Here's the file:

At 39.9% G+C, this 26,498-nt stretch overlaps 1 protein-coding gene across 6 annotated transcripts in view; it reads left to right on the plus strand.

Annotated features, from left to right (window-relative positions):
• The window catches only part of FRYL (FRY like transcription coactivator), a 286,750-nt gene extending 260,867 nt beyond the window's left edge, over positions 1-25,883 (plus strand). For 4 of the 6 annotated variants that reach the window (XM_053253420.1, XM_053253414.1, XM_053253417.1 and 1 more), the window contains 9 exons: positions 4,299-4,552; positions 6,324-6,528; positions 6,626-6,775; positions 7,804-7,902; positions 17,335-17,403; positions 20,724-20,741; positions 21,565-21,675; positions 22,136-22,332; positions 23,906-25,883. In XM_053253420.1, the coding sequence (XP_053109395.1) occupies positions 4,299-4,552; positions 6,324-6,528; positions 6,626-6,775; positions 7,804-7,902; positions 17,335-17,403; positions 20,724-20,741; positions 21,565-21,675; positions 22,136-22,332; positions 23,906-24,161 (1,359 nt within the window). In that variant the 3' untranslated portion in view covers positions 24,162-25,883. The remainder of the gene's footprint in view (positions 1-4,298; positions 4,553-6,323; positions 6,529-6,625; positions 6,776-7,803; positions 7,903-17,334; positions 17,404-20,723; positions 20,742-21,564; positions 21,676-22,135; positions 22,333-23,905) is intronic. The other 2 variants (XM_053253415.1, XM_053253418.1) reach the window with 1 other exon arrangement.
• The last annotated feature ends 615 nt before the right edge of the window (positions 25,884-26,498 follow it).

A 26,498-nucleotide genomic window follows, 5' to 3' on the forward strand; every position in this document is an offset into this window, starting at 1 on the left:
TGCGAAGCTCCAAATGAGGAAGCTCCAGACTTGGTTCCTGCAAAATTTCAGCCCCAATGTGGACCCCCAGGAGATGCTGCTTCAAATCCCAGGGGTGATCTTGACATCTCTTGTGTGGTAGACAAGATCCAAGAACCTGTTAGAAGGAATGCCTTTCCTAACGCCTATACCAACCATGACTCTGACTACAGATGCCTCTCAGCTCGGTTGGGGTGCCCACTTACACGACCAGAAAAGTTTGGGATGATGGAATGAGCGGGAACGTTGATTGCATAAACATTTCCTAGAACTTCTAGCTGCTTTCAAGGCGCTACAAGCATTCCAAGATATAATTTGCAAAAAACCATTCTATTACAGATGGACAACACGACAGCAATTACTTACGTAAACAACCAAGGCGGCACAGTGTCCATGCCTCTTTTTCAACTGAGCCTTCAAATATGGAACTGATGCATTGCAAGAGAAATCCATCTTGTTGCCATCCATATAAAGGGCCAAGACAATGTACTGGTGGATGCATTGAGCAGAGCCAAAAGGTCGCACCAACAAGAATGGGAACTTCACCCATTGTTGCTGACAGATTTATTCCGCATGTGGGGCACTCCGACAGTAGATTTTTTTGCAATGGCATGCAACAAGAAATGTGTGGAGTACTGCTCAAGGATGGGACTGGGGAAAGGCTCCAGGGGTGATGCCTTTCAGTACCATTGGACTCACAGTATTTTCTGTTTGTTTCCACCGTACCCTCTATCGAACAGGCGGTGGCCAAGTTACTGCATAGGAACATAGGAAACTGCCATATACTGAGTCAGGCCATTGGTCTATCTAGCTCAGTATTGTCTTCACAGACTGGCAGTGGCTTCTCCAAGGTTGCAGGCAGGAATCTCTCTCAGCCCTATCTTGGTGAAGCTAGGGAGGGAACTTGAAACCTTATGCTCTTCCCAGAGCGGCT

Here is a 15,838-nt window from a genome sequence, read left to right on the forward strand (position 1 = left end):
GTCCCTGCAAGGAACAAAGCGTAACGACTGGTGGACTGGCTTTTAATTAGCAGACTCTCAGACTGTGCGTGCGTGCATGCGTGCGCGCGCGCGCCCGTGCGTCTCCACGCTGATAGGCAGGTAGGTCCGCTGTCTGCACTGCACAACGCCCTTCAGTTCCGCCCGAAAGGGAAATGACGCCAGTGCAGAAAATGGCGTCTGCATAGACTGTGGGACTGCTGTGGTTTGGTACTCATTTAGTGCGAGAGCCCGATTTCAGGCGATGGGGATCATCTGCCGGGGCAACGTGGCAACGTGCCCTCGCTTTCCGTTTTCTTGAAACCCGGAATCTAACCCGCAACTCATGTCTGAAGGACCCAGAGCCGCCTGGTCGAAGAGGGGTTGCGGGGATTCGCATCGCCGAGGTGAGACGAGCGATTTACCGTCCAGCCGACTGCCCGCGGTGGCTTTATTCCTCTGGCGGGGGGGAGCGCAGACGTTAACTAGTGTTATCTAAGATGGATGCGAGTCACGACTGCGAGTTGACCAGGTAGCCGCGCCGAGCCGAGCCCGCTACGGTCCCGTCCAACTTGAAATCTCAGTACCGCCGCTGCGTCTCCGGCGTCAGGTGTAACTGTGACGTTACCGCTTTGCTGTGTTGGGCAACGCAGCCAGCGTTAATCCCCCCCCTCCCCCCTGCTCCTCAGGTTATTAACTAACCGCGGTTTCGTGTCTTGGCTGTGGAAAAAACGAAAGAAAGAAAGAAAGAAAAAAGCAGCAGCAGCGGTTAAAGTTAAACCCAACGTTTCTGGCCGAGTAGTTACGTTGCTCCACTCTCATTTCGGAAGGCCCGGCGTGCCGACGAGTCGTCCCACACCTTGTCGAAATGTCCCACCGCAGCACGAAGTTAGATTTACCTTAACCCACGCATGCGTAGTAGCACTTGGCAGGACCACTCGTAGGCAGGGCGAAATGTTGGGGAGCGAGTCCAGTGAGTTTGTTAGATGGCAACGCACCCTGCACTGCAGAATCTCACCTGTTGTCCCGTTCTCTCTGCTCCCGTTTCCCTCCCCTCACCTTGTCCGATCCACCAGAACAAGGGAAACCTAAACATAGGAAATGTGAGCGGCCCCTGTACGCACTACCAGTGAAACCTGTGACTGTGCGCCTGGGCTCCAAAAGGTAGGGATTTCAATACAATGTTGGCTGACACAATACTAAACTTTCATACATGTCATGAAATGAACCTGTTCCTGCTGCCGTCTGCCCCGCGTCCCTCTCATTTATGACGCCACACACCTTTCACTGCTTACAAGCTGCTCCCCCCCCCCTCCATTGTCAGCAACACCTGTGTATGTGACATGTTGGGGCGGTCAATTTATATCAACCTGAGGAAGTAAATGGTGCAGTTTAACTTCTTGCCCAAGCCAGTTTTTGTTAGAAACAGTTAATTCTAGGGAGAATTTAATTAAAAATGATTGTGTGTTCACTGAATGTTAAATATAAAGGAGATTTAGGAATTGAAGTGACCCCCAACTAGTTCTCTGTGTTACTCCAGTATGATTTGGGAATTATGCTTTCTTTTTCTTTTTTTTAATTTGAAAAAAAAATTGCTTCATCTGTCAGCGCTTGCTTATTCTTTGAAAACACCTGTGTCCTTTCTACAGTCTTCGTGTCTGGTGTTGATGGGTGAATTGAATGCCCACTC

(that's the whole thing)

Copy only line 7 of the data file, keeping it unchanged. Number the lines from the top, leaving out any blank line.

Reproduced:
Here is a 15,838-nt window from a genome sequence, read left to right on the forward strand (position 1 = left end):